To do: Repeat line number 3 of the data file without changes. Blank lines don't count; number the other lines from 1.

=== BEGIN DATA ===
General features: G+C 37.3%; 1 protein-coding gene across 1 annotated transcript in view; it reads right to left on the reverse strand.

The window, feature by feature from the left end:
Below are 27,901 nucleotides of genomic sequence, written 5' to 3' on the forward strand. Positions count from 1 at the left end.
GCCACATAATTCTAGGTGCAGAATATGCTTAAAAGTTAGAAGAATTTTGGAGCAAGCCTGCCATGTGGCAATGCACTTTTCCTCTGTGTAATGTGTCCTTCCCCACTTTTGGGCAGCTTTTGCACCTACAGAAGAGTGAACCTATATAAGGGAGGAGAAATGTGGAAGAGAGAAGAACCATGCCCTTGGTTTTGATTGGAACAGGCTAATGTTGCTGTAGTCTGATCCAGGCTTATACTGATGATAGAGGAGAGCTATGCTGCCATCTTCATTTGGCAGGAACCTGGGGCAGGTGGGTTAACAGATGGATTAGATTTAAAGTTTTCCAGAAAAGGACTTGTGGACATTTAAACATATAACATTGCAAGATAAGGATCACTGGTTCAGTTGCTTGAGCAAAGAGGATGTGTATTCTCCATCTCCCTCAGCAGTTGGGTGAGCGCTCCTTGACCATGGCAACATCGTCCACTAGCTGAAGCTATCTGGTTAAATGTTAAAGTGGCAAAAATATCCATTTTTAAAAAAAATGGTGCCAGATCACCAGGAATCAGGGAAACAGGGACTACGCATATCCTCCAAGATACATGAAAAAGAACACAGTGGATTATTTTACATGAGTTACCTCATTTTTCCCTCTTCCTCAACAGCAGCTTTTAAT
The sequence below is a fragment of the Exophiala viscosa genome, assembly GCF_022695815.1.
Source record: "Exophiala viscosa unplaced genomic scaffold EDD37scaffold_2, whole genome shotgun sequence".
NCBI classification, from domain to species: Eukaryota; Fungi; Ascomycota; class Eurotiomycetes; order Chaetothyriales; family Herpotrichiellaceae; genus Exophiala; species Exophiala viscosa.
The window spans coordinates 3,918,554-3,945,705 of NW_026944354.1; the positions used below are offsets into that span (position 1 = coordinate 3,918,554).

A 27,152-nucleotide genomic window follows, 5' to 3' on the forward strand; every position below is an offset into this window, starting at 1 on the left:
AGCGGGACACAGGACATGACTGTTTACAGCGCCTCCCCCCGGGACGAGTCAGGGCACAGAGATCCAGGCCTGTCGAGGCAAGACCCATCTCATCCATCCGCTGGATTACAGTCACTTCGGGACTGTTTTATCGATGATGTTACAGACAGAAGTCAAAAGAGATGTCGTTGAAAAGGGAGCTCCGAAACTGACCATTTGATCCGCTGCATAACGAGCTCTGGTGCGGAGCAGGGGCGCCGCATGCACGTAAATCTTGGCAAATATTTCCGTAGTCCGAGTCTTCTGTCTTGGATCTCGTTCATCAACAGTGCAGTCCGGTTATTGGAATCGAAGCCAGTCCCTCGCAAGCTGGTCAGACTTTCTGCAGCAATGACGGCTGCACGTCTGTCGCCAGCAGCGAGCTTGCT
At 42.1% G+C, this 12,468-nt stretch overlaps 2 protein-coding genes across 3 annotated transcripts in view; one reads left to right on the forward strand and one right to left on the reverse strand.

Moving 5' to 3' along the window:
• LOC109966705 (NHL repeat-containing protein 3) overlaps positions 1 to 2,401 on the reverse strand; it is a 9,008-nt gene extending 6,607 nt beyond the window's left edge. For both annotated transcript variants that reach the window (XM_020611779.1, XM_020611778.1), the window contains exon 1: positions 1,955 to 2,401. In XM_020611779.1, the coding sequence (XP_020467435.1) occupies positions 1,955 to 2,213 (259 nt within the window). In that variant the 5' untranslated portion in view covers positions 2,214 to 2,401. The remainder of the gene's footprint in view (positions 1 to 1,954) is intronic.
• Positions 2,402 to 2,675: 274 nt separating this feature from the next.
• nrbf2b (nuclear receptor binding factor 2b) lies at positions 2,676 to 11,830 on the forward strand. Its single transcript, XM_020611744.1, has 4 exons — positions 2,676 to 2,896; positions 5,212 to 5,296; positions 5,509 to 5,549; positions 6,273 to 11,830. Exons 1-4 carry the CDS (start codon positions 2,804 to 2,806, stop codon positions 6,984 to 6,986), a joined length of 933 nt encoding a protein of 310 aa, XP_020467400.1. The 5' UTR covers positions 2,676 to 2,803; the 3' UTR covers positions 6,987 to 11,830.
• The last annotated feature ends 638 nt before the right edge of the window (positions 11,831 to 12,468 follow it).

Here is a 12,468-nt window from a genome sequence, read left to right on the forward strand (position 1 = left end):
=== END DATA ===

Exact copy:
Below are 27,901 nucleotides of genomic sequence, written 5' to 3' on the forward strand. Positions count from 1 at the left end.